The "fan" selectively over-identifies with media icons; the "critic," conversely, "tries to keep a certain distance from the foam to avoid a soaking" but assumes that the world would be a better place if the nature of the content were more intellectually stimulating. The "paranoid," is just that, seeing conspiracy at every turn, exemplified in academia by the Frankfurt School of social criticism. The "exhibitionist" is an eager participant in the media torrent (where would our reality show obsession be without a steady supply of these?), the "ironist" is "confident that the spectacle is nothing but weightless contrivances", while the "jammer" uses the media's images against it, like the cyberpunk literary movement of the 80's and early 90's attempted, with varying degrees of success, to do. Finally, the "secessionist" is one who eschews e-mail and cell phones and tries to plug her ears to the sounds and images that bombard us while the "abolitionist" finds meaning in trying to bring the system down, like the anarchists who have co-opted the anti-globalization movement, or extreme cases like the Unabomber or violent environmental groups.

An interesting take overall, but Gitlin fails to recognize the obvious - that each of us is a little bit of each of these categories rolled into one. We are complex animals who respond to situations in different and often surprising ways. As a sports fan, I admit that I probably over-identify with my favorite baseball team just as much as I am a paranoid who is wary of marketing tactics trying to get me to think or feel a certain way. Each of us has abolitionist tendencies and has probably personally boycotted certain products for ideological reasons just as we all yearn for the little trill we receive when we see our name in print, satisfying our exhibitionist proclivities.

What Gitlin ignores -- purposefully, one assumes - are the wider social ramifications of some of our newest media outlets. As Cass Sunstein points out in his slim, yet excellent book, is that our media, while providing us with a thin conception of cultural assimilation, estranges us from one another in a very real way. Sunstein focuses his account on the Internet, so is more limited in scope than what Gitlin is trying to do, but his points translate to our media culture in general. As the range of our media choices grow, we find little niches in which we are most comfortable, and tend to stay there. Pro-life activists read certain websites and participate in online chat forums in which they speak to people who feel the same way. They only watch conservative talk shows and listen to conservative radio programs. They purposefully cut themselves off from other influences and therefore become more radicalized in their beliefs due to the lack of dissent. While we used to have to rely on the local newspaper and television news for our information, and therefore were forced to listen to views which we disagreed with, now, thanks to the "Daily Me" in which we are exposed to only that information which we choose to be exposed to. Our connection to the larger world is actually stunted by specialty web sites and the explosion of content-specific cable television channels, rather than expanded by our immersion in the New Media.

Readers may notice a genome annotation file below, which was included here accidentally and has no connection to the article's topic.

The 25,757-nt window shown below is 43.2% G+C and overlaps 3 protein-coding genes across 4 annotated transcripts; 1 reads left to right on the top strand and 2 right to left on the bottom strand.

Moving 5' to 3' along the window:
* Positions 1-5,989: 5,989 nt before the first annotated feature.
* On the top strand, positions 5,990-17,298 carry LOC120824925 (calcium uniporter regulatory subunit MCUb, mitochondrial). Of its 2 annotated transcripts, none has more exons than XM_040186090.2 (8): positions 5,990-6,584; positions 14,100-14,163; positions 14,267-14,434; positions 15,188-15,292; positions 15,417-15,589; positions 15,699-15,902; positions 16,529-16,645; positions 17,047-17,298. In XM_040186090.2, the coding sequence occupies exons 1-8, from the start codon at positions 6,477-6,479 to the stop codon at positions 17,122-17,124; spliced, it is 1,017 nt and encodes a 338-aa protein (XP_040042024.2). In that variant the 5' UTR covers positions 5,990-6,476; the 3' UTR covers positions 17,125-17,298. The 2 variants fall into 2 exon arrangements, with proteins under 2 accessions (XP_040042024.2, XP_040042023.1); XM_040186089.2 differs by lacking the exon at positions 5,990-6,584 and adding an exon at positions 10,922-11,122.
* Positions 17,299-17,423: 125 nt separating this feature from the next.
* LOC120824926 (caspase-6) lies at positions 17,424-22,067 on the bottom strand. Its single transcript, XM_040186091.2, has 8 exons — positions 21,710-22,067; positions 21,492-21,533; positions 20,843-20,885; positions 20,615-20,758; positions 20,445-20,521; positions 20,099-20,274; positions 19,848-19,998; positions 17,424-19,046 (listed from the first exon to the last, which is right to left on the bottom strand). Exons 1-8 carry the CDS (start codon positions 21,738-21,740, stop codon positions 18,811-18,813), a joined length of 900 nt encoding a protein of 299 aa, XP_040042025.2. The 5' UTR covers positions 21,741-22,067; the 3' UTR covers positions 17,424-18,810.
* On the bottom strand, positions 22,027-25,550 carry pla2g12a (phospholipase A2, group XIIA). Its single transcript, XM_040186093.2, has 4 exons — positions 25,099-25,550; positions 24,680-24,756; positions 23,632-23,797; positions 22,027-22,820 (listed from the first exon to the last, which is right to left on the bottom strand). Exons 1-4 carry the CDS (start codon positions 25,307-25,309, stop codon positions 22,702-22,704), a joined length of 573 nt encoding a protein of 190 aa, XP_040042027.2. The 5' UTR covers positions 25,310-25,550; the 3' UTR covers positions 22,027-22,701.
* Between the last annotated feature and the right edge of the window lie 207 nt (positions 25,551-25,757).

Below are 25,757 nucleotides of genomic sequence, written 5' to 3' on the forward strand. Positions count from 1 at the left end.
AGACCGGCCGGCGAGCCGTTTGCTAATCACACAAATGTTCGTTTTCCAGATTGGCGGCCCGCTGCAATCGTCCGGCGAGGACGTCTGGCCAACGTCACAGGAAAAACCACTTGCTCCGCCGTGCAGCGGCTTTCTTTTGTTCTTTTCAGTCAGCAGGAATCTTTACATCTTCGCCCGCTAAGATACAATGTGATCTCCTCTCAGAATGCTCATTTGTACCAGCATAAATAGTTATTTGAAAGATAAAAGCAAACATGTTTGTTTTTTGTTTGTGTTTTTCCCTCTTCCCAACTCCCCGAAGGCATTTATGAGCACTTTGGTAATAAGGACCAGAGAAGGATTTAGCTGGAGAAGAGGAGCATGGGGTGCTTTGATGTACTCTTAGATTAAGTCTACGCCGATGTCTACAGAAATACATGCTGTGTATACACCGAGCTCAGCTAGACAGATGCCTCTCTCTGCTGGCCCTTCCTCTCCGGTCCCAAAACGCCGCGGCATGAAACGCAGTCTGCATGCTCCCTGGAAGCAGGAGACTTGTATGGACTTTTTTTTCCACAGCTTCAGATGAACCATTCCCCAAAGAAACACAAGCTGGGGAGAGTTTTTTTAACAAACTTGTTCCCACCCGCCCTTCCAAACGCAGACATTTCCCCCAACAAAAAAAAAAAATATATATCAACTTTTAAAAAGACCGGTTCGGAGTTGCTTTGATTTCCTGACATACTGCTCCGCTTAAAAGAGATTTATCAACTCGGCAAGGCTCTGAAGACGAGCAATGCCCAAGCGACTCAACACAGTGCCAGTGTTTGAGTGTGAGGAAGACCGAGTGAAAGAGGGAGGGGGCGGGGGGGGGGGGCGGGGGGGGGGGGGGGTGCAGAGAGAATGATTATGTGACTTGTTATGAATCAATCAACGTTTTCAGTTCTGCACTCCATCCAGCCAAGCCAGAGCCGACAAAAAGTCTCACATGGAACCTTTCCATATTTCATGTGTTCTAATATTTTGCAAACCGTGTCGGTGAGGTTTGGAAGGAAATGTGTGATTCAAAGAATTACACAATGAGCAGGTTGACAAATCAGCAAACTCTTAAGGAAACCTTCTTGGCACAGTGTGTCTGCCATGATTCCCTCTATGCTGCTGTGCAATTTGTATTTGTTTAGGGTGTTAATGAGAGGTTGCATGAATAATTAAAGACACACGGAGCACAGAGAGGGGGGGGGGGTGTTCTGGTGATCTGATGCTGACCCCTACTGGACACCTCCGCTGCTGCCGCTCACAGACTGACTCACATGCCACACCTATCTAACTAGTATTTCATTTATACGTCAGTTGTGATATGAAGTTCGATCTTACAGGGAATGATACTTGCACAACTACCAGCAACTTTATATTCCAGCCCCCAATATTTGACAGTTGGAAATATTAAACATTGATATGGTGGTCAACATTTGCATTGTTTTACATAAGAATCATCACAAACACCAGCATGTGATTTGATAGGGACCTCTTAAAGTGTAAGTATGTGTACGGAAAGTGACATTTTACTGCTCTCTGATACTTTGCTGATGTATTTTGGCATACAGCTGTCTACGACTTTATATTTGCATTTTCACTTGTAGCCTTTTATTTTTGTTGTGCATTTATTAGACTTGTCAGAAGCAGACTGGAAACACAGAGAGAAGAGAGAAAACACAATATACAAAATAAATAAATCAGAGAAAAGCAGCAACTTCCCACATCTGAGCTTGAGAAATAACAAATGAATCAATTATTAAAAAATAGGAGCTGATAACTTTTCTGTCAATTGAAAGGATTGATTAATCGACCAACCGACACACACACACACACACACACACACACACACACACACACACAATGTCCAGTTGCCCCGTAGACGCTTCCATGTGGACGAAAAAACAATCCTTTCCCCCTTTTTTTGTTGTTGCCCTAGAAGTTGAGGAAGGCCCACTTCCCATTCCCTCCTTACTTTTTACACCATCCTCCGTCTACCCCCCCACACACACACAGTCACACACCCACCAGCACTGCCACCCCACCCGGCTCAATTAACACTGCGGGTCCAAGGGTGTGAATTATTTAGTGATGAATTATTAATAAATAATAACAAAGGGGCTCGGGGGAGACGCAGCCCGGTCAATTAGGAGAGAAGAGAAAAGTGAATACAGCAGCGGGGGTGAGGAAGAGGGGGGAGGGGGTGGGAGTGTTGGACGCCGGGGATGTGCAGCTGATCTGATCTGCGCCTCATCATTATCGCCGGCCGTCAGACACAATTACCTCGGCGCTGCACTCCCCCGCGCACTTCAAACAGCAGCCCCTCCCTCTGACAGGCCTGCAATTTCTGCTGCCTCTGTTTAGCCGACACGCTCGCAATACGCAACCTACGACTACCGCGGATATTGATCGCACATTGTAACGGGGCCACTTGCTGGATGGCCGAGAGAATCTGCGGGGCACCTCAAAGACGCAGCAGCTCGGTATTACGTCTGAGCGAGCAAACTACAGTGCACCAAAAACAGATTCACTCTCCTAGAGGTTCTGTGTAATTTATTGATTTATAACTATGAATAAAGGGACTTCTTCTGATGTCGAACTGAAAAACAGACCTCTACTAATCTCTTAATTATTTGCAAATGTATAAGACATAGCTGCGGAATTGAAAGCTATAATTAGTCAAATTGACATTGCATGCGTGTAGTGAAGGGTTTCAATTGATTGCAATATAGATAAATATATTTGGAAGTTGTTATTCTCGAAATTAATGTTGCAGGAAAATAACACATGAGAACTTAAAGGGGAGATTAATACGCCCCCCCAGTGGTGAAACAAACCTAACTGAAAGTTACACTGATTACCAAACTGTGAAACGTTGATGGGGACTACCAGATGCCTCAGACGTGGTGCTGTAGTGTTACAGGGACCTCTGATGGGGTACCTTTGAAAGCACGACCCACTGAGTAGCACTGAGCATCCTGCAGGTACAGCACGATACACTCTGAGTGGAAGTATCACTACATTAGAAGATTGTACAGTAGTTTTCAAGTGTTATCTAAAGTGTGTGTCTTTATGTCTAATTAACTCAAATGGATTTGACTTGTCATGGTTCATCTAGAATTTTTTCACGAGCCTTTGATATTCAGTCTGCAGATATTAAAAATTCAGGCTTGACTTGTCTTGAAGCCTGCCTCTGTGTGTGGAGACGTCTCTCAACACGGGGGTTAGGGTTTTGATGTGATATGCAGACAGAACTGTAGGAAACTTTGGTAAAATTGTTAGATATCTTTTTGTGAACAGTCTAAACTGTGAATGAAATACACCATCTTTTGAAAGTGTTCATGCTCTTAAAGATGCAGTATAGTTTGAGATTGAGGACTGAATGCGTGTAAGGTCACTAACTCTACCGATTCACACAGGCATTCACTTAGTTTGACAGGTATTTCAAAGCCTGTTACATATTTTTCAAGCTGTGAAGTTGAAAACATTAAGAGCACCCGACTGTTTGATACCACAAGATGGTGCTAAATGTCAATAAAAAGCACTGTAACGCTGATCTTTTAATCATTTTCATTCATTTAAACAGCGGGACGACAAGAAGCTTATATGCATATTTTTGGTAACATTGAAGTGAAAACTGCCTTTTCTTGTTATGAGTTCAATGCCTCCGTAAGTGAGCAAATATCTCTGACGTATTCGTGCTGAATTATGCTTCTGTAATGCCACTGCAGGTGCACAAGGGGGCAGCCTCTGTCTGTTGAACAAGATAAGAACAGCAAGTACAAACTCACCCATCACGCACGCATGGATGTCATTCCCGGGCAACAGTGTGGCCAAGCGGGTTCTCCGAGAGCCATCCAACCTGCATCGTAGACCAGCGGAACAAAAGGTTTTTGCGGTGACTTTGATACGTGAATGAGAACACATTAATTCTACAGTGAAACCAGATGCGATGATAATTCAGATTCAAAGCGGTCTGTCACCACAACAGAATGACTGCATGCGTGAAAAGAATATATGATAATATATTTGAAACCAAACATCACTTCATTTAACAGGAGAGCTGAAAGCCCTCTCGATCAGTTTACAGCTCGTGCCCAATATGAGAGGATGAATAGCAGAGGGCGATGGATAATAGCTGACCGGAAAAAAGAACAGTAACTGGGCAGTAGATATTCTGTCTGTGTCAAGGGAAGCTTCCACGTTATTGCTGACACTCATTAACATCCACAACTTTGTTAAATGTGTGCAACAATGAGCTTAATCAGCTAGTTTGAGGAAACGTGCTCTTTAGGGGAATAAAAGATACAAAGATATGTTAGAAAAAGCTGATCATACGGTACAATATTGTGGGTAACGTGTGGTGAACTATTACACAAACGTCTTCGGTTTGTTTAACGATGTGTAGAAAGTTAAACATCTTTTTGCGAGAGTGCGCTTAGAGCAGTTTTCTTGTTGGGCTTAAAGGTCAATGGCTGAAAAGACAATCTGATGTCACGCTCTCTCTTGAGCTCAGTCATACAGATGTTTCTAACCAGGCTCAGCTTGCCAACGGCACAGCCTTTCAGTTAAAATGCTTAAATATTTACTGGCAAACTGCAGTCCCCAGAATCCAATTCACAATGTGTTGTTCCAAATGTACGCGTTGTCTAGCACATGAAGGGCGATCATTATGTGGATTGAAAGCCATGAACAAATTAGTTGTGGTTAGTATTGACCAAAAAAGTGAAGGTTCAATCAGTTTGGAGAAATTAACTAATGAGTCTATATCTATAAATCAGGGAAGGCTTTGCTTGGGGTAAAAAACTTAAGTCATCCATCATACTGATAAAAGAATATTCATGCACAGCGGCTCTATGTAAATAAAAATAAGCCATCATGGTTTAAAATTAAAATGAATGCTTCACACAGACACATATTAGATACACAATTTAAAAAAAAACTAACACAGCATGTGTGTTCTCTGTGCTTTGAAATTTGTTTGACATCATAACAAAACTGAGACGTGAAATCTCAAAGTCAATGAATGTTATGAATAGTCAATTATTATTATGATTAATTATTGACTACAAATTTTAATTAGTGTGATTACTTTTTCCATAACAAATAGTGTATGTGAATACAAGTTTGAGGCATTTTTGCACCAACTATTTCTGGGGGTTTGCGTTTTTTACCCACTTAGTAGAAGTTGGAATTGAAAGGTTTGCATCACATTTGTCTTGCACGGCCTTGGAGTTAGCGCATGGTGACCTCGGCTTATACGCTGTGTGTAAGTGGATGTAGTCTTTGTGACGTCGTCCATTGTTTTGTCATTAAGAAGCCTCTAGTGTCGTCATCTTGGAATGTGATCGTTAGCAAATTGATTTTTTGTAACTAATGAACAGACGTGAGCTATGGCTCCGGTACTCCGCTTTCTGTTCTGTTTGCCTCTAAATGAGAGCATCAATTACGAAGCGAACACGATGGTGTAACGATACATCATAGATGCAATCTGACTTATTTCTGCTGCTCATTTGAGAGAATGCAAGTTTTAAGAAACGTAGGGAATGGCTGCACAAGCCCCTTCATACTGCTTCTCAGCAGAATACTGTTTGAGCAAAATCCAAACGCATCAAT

In the end, Gitlin's point about the "torrent of images and sounds" being an indispensable part of our culture is well made, and it is a point many theorists ignore. But he spends too much time conducting little thought experiments and relating personal anecdotes that don't really go anywhere for the book to be a success. Likewise, his "styles of navigation" thesis, or the categorization of how we relate to the media, would likely best have been made in some other forum, as it simply seems tacked on the second half of the book and it's wholly speculative nature clashes with the more academic historical discourse presented at the books outset.

--Paul McLeary